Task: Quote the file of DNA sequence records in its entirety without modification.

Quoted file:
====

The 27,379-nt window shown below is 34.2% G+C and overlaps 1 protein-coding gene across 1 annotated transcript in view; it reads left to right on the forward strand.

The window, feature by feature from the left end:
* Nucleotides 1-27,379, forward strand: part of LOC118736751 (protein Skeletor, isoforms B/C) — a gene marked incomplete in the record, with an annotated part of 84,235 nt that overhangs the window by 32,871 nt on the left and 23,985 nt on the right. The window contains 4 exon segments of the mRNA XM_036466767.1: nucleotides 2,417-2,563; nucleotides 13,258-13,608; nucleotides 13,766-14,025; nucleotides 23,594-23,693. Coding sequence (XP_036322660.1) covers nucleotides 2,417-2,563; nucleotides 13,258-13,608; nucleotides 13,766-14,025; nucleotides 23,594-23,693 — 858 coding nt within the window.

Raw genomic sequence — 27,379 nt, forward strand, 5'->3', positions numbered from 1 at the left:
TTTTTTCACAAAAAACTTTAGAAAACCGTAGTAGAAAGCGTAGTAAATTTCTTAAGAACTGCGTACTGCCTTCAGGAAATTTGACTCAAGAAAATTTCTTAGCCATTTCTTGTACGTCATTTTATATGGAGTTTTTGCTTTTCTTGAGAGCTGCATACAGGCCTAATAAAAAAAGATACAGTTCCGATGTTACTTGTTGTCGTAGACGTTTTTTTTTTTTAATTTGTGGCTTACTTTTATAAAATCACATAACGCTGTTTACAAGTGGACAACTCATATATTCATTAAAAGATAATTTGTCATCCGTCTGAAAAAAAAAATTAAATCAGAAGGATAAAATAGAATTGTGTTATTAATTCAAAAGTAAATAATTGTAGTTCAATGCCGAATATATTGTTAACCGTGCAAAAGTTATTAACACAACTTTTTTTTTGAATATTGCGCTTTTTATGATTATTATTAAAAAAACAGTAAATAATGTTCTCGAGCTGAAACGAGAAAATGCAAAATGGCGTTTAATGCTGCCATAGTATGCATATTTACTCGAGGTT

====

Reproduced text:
The 27,379-nt window shown below is 34.2% G+C and overlaps 1 protein-coding gene across 1 annotated transcript in view; it reads left to right on the forward strand.

The window, feature by feature from the left end:
* Nucleotides 1-27,379, forward strand: part of LOC118736751 (protein Skeletor, isoforms B/C) — a gene marked incomplete in the record, with an annotated part of 84,235 nt that overhangs the window by 32,871 nt on the left and 23,985 nt on the right. The window contains 4 exon segments of the mRNA XM_036466767.1: nucleotides 2,417-2,563; nucleotides 13,258-13,608; nucleotides 13,766-14,025; nucleotides 23,594-23,693. Coding sequence (XP_036322660.1) covers nucleotides 2,417-2,563; nucleotides 13,258-13,608; nucleotides 13,766-14,025; nucleotides 23,594-23,693 — 858 coding nt within the window.

Raw genomic sequence — 27,379 nt, forward strand, 5'->3', positions numbered from 1 at the left:
TTTTTTCACAAAAAACTTTAGAAAACCGTAGTAGAAAGCGTAGTAAATTTCTTAAGAACTGCGTACTGCCTTCAGGAAATTTGACTCAAGAAAATTTCTTAGCCATTTCTTGTACGTCATTTTATATGGAGTTTTTGCTTTTCTTGAGAGCTGCATACAGGCCTAATAAAAAAAGATACAGTTCCGATGTTACTTGTTGTCGTAGACGTTTTTTTTTTTTAATTTGTGGCTTACTTTTATAAAATCACATAACGCTGTTTACAAGTGGACAACTCATATATTCATTAAAAGATAATTTGTCATCCGTCTGAAAAAAAAAATTAAATCAGAAGGATAAAATAGAATTGTGTTATTAATTCAAAAGTAAATAATTGTAGTTCAATGCCGAATATATTGTTAACCGTGCAAAAGTTATTAACACAACTTTTTTTTTGAATATTGCGCTTTTTATGATTATTATTAAAAAAACAGTAAATAATGTTCTCGAGCTGAAACGAGAAAATGCAAAATGGCGTTTAATGCTGCCATAGTATGCATATTTACTCGAGGTT